The intersection of New York Avenue and Bladensburg Road NE, now a ragtag strip lined with auto repair shops and fast-food joints, is ripe for revitalization as a center of quality retail stores and residential buildings, according to a draft planning study for a broad swath of Northeast.
City planners and an economic consultant are recommending that the area be redeveloped for a 50,000-square-foot outlet such as a Target or a Marshalls, and that the car repair shops be combined into an auto mall.
The study urges that the D.C. Farmers Market, a 36-year old warehouse on Fifth Street NE, be renovated to include restaurants and a culinary institute. Above, Marilyn Saks-McMillion and her husband, Charles McMillion, buy chives from vendor Cinda Sebastian.
(Hans Ericsson For The Washington Post)
"We need something there that the community deserves, rather than a dump of auto-related places," said Deborah Crain, a city planning coordinator for Ward 5. The ward includes the Northeast neighborhoods of Trinidad, Ivy City, Carver Terrace and Langston Dwellings and the Arboretum.
The $100,000 study by the District's Office of Planning includes recommendations to build recreation centers and to preserve affordable housing in areas such as Trinidad, where property assessments rose 31 percent in the last year, the fastest rate in the city.
Randall Gross, an economic and community development consultant who helped write the study, said owners of small rental properties need to form cooperatives to reduce costs and to stave off pressure to sell to speculators and developers, a fear that has grown with the new assessments.
He said that was necessary because the real estate frenzy that is moving east across the city has already begun to encroach on these neighborhoods, long home to poor and moderate-income residents.
"We're trying to come up with a way to respond," he said. "There's no way to stop people from selling their houses." Devising such a plan, he said, is "better than sitting on your hands and saying there's nothing we can do."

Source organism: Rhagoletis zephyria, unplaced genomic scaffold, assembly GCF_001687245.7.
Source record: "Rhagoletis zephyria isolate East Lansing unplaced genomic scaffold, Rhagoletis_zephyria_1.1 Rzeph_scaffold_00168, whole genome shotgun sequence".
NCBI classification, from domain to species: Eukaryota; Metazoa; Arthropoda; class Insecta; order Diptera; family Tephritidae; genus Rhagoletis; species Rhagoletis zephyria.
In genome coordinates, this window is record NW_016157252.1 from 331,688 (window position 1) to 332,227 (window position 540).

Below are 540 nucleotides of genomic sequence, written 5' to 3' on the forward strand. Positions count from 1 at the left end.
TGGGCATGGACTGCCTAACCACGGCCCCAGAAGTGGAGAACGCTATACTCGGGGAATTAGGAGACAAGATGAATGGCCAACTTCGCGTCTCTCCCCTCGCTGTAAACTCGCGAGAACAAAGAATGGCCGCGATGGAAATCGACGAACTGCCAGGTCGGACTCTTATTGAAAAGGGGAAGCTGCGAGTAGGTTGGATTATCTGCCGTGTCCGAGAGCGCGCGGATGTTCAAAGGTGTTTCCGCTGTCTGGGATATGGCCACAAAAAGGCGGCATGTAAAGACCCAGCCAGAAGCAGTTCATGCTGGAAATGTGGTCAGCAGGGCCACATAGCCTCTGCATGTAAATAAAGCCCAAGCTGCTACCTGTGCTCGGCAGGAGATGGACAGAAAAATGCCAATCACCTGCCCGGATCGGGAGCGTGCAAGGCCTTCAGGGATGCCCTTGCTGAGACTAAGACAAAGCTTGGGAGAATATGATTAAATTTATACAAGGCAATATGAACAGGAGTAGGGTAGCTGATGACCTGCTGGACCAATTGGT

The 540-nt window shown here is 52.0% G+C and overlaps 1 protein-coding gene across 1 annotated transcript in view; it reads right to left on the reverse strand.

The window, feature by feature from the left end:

The study, titled "Northeast Gateway: Many Neighborhoods, One Community," focused on the southeastern edge of Ward 5, a residential and industrial area that is home to nearly 15,000 residents. The area's median income, according to the 2000 Census, is $27,871, far below the District's median of $44,180.
The study recommends that the D.C. Farmers Market, a 36-year old warehouse on Fifth Street NE, be redeveloped to make it more attractive.
The neighboring wholesale food and retail markets should be renovated to include restaurants and a culinary institute to draw more daytime foot traffic to boost the businesses that are part of the area.
"We're not recommending that this become a hoity-toity market," Gross said. "Our recommendation is that it become a destination, that we shore up the market for the vendors. What has happened is that the population base in the neighborhood has shrunk, their market has shrunk, and there's not a way to bring people inside."
District officials presented the study at a meeting of about 80 community residents last Saturday at the National Arboretum. Several neighborhood leaders said that their constituents also need recreation centers.
Mark Philips, who lives at Carver Terrace, a neighborhood of 4,000 residents, said children in the area need a place to play after school. "For us, the most important thing is trying to get a rec center," he said. "There's nothing right now."
His sentiment was echoed by Dorthia Austin, president of the Ivy City Patriots, a community group that serves that neighborhood's 6,000 residents. She cited a recreation center as a top priority.
Currently, she said, children in the area play at a small park that has a single jungle gym.
"It's not enough," she said. "We need a place for kids to play basketball. We need a place for kids to put on a show. Too many kids are getting lost."